Let’s Recall A bit of US Immigration History

There is a lot of controversial and alarming news about “Unaccompanied children crossing the borders alone”, or “Our community cannot handle this, we don’t even know what all diseases they have or their criminal background”, or “No justification for city-issued ID card for illegal immigrants”.
What’s Causing The Latest Immigration Crisis?

In general, any migrant’s or unaccompanied child’s motivation to venture to the U.S. can be based on poverty, safety concerns, fearing conditions back home, and the desire to reach the American dream. Their home countries have been racked by gang violence as well as fueled by the drug trade. In addition to that, Central American families are being misled by rumors often spread by profit-seeking smugglers that their children will be reunited with relatives already in the U.S. For many, the prospect of reuniting with family members in the U.S. is also a powerful motivating force. This is turning into the largest influx of asylum seekers on U.S. soil since the 1980 Mariel boatlift out of Cuba.
The United States has experienced major waves of immigration throughout its history. In the early 1600s the Pilgrims arrived in search of religious freedom. During the mid-1800s, a significant number of Asian immigrants settled in the United States, lured by news of the California gold rush. In the 19th and 20th centuries, many European immigrants came to America seeking greater economic opportunity. There have been 3 major waves of Cuban immigrants since the 19th century. The only exception to the rule is the hundreds of thousands of African slaves that were brought to America against their will from the 17th to 19th centuries.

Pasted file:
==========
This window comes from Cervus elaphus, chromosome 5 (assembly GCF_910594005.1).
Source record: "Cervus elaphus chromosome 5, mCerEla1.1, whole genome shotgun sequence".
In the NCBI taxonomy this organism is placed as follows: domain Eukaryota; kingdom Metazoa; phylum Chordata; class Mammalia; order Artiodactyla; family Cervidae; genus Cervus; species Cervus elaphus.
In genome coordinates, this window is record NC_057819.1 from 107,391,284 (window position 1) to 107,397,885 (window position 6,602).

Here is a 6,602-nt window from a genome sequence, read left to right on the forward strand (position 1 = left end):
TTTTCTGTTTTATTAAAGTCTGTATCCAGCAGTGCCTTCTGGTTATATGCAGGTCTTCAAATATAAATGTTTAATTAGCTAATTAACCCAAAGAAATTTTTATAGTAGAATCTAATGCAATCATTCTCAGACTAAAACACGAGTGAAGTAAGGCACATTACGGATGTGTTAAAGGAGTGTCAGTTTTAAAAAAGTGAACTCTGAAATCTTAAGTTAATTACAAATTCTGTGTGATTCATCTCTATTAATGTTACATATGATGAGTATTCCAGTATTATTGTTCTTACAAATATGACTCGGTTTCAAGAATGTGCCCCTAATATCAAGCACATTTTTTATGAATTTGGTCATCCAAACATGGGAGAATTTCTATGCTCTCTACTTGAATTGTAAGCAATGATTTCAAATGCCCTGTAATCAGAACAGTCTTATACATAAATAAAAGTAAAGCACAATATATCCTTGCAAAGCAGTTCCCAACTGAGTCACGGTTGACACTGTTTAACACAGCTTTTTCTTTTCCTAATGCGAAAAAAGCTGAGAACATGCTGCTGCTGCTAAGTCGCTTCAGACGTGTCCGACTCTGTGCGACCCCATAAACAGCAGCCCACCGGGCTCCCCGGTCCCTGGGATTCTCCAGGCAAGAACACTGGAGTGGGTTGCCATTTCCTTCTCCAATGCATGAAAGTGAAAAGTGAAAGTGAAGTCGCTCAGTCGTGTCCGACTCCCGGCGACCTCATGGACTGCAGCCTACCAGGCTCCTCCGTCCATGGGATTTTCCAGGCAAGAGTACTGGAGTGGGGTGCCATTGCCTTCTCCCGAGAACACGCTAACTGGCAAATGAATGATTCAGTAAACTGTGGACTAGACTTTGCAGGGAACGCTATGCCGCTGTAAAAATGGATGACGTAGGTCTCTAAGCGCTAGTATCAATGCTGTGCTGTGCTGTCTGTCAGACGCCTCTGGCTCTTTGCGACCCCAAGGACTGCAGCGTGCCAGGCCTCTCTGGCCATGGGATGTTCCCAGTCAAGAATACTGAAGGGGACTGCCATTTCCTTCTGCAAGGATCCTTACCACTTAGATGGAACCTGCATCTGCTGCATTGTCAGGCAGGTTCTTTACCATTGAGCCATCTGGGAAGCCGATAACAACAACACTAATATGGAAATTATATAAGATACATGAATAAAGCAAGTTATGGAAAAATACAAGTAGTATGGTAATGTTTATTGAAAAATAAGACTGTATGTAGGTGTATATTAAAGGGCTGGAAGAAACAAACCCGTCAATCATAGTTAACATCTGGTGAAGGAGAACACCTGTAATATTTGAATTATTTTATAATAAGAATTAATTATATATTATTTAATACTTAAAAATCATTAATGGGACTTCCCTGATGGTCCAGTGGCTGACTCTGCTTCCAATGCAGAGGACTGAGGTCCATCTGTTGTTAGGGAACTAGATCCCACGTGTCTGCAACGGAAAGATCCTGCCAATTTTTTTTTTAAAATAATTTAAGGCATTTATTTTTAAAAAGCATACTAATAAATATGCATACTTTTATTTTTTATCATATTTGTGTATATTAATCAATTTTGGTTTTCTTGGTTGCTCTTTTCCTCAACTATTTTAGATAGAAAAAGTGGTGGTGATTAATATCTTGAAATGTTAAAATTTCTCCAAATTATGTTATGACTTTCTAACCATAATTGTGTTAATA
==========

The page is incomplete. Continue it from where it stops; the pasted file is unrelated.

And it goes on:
The first significant federal legislation restricting immigration was the 1882 Chinese Exclusion Act. Individual states regulated immigration prior to the 1892 opening of Ellis Island, the country’s first federal immigration station. New laws in 1965 ended the system that favored European immigrants. In 1965, Congress passed the Immigration and Nationality Act, which did away with quotas based on nationality and allowed Americans to sponsor relatives from their countries of origin. As a result of this act and subsequent legislation, the nation experienced a shift in immigration patterns. Today, the majority of U.S. immigrants come from Asia and Latin America rather than Europe.

Consider this, from its earliest days; America has been a nation of immigrants. Throughout history people from other regions of the planet have come the U.S. looking for an opportunity for a better life. So, who are we to say “you are not welcome here”. I can guarantee you that most of us have our origins from regions other than the U.S. with the exception of the Native American. Whatever happened to “Give me your tired, your poor, your huddled masses yearning to breathe free, the wretched refuse of your teeming shore. Send these, the homeless, tempest-tost to me, I lift my lamp beside the golden door!” (The New Colossus – Emma Lazarus, 1893)
Now:
“Consider another explanation: what goes around comes around. Our forefathers and mothers did not mind invading the lands of Native Americans, removing them from the same, and corralling them onto reservations. Now, we the descendants must learn to share an earth that really is quite small”. (Cheryl Martin Ede- UT-San Diego Letters to the Editor -7/5/2014)

I could not have said this any better. If we are going to make negative allegations about immigrants that are crossing the U.S borders please say what you need to say without judging, humiliating or insulting immigrants. In addition to that, I will also suggest recalling your ancestor’s history; they may be similar to those migrants that are currently crossing the US borders.

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